Sci-Tech: An attempt to laser beam power a flying quadcopter for 2 days

Kansas City Space Pirates, a former competitor in the NASA sponsored Power Beaming Challenge, is attempting to break the 12 hours 27 minutes record set by LaserMotive in 2010 for the longest continually remote powered quadcopter in flight: Going for the record… – The Space Elevator Blog

They hope to go for up to 48 hours.

Updates at ISECdotORG (ISECdotORG) on Twitter.

The event is being webcast at BrianTurner on USTREAM

Update Sat. 9:05 pm EDT: In the comments, Ben Brockert reviews the problems the Pirates have had in getting a long run going. Currently they are up to around 3 hours. More at If at first you don’t succeed… – The Space Elevator Blog.

Update Sun 1:40 am EDT: The timer is nearly at 9 hours. They need to keep the quadcopter flying for 3.5 more hours to break the record.

Update Sun 5:20 pm EDT:  They are now currently up to 29 hours; [they stopped after 25 hours] more than double the LaserMotive record.

They get some local press attention: Kansas City team claims record for laser-powered drone flight –

Update Mon. 12: 40 pm ET: The clock I saw on the webcast must have continued running after the quadcopter beaming had stopped. The total time was in fact 25 hours, not 29. The following is from a post on the Kansas City Space Pirates homepage:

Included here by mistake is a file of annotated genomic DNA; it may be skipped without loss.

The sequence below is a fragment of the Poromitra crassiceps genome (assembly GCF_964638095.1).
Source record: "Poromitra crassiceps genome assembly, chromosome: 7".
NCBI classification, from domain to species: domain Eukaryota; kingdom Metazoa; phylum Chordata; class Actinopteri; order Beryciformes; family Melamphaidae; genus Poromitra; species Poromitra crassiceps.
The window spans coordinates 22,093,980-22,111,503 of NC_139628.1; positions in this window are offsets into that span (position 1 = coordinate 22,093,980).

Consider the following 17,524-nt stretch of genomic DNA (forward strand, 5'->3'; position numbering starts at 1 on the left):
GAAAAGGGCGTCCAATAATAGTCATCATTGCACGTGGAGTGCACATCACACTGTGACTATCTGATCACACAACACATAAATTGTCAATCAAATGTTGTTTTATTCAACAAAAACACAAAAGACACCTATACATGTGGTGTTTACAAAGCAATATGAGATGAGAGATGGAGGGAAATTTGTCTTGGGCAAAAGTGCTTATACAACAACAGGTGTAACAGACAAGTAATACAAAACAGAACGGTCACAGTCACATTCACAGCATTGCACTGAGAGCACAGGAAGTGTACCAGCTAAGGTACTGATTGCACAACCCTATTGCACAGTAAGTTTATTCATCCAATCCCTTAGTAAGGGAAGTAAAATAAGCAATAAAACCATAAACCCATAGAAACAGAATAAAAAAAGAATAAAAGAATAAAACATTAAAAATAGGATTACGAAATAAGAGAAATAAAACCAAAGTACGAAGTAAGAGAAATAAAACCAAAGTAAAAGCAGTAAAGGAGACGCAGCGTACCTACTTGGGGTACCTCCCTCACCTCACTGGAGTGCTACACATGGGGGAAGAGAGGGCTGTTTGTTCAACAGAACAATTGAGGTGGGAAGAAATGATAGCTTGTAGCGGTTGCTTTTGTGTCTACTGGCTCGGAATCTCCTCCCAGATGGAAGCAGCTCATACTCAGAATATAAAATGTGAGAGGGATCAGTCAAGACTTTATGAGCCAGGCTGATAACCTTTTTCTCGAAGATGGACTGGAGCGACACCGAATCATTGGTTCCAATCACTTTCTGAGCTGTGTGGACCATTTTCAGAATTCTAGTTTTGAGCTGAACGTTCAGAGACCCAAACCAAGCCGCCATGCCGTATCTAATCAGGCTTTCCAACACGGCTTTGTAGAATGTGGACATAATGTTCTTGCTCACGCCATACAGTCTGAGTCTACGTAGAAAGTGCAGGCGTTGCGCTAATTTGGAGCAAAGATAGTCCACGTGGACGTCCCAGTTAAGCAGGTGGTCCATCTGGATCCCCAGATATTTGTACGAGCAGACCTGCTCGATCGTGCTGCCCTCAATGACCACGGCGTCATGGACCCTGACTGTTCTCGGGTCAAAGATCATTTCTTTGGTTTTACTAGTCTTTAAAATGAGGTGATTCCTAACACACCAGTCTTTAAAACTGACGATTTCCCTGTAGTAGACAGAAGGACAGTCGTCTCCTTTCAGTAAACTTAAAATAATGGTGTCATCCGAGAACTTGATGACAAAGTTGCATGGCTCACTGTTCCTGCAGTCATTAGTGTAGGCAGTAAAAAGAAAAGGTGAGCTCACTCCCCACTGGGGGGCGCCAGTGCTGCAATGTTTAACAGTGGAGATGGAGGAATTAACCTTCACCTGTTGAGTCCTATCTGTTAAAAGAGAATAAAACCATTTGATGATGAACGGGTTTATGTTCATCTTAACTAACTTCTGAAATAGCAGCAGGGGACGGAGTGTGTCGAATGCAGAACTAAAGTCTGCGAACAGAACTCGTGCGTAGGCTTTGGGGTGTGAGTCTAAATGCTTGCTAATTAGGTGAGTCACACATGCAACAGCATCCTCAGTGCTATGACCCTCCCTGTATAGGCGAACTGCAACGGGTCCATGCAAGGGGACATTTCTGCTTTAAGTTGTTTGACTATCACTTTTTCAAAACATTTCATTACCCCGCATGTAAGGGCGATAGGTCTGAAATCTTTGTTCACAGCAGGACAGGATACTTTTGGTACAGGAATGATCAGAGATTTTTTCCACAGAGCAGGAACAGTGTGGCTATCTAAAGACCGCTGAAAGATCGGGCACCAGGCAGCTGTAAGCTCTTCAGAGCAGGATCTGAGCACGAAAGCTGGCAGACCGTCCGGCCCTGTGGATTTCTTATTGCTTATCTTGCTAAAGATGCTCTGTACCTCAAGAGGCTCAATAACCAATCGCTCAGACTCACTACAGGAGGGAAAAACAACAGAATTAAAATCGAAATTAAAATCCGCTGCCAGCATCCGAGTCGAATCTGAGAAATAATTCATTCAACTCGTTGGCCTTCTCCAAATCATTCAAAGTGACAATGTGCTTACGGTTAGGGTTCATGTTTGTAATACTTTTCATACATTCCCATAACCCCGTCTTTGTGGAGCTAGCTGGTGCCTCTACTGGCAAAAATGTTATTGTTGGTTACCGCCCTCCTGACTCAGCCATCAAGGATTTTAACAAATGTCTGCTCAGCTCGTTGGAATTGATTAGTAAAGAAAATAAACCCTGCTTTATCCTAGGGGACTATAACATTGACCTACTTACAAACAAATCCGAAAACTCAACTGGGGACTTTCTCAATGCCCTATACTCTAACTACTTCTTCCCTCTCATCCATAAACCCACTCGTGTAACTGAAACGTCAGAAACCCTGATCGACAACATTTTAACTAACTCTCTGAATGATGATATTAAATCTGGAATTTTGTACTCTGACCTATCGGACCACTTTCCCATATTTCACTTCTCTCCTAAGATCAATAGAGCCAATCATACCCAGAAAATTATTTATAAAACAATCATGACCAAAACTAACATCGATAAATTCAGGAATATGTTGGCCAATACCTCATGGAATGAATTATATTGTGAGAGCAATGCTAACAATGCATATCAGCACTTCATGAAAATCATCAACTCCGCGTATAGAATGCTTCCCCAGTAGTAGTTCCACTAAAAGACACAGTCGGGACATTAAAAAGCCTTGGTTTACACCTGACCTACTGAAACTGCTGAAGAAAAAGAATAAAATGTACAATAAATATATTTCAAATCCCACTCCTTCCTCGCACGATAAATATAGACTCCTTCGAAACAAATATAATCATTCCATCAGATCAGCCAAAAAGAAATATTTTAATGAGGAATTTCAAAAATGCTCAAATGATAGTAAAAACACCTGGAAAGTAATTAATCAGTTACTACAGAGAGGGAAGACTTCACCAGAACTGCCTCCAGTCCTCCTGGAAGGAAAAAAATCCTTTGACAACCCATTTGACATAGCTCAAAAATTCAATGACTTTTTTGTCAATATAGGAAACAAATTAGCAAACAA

We successfully beat the Laser Powered flight endurance record by double. Our flight time was 25 hours, 0 Minutes and 35 seconds. This was done at the VOX theater in Kansas City Kansas. We used a highly modified AR-Drone Quadcopter. We did this with 500 watts of laser power and non-exotic photovoltaic cells. Our total systems hardware costs were less than $30,000. I estimate this is well less than 1/3 of the 2009 record. Much of the hardware would cost even less if purchased today. This shows the exponential increase in human technological abilities is alive and well and that commercial laser powered flight applications are only a few years away. We can look forward to flying cell towers, autonomous shark patrols and countless other applications that only become practical with beam powered flight.

Achieving the record was not without drama. The planed for 48 hours got trimmed back to 24. We continued to 25 so we could double the previous record. Turns out that human endurance plays a role as we became tired human mistakes became a prominent concern.  The lasers themselves worked flawlessly. The optics needed adjustment at the start. The quadcopter behaved like the finicky result of hacking a toy for purposes well beyond those it’s creators ever imagined.

3 thoughts on “Sci-Tech: An attempt to laser beam power a flying quadcopter for 2 days”

  1. They did one flight for an hour and a half that they stopped to adjust the laser beams. Then they did another run that went for two hours and ended up failing when the drone got increasingly unstable and eventually crashed. Then there was a third run that made it to 5:15:35 until they lost communication when they reorganized their computers and the drone auto-landed. So at the current rate of improvement they might make twelve hours on this run, but who knows. As of this comment it’s two and a half hours in.

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